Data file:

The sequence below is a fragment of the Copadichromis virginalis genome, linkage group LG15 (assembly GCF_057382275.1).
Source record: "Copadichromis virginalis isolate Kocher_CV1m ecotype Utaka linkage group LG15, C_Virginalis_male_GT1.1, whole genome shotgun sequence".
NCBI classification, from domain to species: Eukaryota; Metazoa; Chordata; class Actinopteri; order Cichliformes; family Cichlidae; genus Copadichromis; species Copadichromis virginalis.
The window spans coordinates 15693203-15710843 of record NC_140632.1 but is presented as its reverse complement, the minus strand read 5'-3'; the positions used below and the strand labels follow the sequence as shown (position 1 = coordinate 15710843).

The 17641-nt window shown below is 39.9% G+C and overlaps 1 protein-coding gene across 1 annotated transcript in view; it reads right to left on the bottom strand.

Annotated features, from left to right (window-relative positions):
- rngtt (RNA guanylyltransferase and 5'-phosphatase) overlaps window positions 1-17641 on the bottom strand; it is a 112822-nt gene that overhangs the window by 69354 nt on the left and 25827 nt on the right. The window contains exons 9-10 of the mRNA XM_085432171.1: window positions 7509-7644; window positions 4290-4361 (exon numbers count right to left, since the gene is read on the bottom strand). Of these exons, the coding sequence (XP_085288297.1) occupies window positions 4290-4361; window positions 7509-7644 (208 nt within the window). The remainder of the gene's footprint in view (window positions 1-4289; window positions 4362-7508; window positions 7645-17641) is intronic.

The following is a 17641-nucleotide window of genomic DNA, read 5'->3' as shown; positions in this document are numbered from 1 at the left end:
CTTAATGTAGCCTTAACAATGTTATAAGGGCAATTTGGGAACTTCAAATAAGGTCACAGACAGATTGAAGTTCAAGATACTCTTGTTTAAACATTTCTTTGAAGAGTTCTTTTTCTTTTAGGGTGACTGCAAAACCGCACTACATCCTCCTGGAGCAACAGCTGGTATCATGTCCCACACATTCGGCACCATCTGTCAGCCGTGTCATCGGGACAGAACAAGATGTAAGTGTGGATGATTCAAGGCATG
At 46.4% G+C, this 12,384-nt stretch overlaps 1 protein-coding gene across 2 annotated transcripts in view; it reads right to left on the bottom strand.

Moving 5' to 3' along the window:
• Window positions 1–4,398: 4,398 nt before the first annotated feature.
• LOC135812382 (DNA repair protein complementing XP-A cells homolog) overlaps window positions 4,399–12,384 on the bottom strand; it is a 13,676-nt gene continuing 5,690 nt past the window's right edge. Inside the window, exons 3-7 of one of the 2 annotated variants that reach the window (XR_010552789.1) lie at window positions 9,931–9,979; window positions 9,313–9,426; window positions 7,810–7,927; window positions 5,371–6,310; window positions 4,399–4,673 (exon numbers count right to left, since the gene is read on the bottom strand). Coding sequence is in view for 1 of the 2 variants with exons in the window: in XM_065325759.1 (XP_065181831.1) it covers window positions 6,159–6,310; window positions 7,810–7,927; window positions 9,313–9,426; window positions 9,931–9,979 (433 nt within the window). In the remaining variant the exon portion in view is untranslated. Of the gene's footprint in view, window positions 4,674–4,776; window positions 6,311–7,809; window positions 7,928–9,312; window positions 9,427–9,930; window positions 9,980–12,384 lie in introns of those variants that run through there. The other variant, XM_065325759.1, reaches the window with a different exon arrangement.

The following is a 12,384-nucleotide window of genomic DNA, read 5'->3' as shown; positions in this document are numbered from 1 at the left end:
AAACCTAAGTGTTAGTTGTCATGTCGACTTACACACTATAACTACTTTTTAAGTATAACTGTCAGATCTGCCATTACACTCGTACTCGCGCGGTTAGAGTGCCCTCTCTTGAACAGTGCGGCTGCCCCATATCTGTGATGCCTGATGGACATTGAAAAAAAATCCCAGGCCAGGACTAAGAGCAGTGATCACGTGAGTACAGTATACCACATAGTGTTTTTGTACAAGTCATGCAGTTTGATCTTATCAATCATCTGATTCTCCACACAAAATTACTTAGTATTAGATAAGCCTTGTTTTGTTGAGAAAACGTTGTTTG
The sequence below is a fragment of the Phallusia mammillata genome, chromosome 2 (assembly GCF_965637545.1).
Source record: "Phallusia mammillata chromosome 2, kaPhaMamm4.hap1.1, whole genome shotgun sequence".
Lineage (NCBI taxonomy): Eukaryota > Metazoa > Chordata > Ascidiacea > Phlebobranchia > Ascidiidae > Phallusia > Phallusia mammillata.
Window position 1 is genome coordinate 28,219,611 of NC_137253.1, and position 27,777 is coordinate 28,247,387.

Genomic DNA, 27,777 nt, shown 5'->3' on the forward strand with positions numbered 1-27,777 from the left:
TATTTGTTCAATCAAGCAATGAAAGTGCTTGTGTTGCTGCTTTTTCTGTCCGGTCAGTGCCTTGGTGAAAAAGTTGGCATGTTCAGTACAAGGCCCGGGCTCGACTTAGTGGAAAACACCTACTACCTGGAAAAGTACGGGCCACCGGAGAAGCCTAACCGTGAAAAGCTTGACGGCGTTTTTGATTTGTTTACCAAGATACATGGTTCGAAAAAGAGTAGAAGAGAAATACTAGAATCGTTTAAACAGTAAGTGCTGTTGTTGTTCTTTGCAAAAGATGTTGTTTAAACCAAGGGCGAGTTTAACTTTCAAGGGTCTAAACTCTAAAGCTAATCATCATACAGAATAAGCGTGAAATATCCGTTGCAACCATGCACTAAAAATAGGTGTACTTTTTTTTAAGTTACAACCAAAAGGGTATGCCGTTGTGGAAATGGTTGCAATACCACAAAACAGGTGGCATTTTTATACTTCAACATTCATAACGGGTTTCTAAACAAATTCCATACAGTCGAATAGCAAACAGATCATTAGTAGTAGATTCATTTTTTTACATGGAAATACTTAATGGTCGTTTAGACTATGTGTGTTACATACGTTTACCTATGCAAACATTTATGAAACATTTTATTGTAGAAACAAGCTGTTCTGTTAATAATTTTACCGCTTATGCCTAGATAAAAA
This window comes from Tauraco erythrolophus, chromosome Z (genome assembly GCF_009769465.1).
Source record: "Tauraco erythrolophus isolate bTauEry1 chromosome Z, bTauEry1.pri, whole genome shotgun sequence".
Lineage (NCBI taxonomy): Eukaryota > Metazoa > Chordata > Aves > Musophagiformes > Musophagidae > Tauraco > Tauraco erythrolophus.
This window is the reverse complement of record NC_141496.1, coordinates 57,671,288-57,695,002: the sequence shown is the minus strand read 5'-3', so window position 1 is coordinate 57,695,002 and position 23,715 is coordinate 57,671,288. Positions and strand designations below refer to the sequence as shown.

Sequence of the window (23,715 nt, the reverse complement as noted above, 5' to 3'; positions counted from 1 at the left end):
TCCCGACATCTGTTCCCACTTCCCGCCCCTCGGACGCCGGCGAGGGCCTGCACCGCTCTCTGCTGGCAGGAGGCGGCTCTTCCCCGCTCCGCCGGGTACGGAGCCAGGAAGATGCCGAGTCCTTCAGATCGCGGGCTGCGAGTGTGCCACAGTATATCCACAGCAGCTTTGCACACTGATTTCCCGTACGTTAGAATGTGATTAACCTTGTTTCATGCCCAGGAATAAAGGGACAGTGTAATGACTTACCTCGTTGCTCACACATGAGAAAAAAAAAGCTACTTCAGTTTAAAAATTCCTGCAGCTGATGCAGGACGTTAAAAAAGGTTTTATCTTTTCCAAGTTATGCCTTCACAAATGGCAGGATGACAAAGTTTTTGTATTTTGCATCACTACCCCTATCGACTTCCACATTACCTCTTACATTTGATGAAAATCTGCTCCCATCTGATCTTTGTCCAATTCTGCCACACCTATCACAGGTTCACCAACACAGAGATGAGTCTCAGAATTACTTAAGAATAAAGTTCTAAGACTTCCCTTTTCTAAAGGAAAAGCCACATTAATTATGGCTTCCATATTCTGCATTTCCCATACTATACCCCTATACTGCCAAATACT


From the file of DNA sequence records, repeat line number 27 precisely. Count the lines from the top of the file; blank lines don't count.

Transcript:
TCCCGACATCTGTTCCCACTTCCCGCCCCTCGGACGCCGGCGAGGGCCTGCACCGCTCTCTGCTGGCAGGAGGCGGCTCTTCCCCGCTCCGCCGGGTACGGAGCCAGGAAGATGCCGAGTCCTTCAGATCGCGGGCTGCGAGTGTGCCACAGTATATCCACAGCAGCTTTGCACACTGATTTCCCGTACGTTAGAATGTGATTAACCTTGTTTCATGCCCAGGAATAAAGGGACAGTGTAATGACTTACCTCGTTGCTCACACATGAGAAAAAAAAAGCTACTTCAGTTTAAAAATTCCTGCAGCTGATGCAGGACGTTAAAAAAGGTTTTATCTTTTCCAAGTTATGCCTTCACAAATGGCAGGATGACAAAGTTTTTGTATTTTGCATCACTACCCCTATCGACTTCCACATTACCTCTTACATTTGATGAAAATCTGCTCCCATCTGATCTTTGTCCAATTCTGCCACACCTATCACAGGTTCACCAACACAGAGATGAGTCTCAGAATTACTTAAGAATAAAGTTCTAAGACTTCCCTTTTCTAAAGGAAAAGCCACATTAATTATGGCTTCCATATTCTGCATTTCCCATACTATACCCCTATACTGCCAAATACT